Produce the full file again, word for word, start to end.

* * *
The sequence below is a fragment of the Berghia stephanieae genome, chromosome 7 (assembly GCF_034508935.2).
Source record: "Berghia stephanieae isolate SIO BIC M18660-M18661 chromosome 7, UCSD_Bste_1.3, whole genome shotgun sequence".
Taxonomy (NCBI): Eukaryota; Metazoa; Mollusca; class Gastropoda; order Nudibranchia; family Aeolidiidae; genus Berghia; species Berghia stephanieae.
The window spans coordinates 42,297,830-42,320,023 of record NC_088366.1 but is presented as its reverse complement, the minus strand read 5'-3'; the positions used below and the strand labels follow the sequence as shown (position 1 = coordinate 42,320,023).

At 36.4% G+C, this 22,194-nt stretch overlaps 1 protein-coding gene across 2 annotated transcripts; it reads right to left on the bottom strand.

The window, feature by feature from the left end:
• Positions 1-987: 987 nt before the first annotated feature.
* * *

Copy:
The sequence below is a fragment of the Berghia stephanieae genome, chromosome 7 (assembly GCF_034508935.2).
Source record: "Berghia stephanieae isolate SIO BIC M18660-M18661 chromosome 7, UCSD_Bste_1.3, whole genome shotgun sequence".
Taxonomy (NCBI): Eukaryota; Metazoa; Mollusca; class Gastropoda; order Nudibranchia; family Aeolidiidae; genus Berghia; species Berghia stephanieae.
The window spans coordinates 42,297,830-42,320,023 of record NC_088366.1 but is presented as its reverse complement, the minus strand read 5'-3'; the positions used below and the strand labels follow the sequence as shown (position 1 = coordinate 42,320,023).

At 36.4% G+C, this 22,194-nt stretch overlaps 1 protein-coding gene across 2 annotated transcripts; it reads right to left on the bottom strand.

The window, feature by feature from the left end:
• Positions 1-987: 987 nt before the first annotated feature.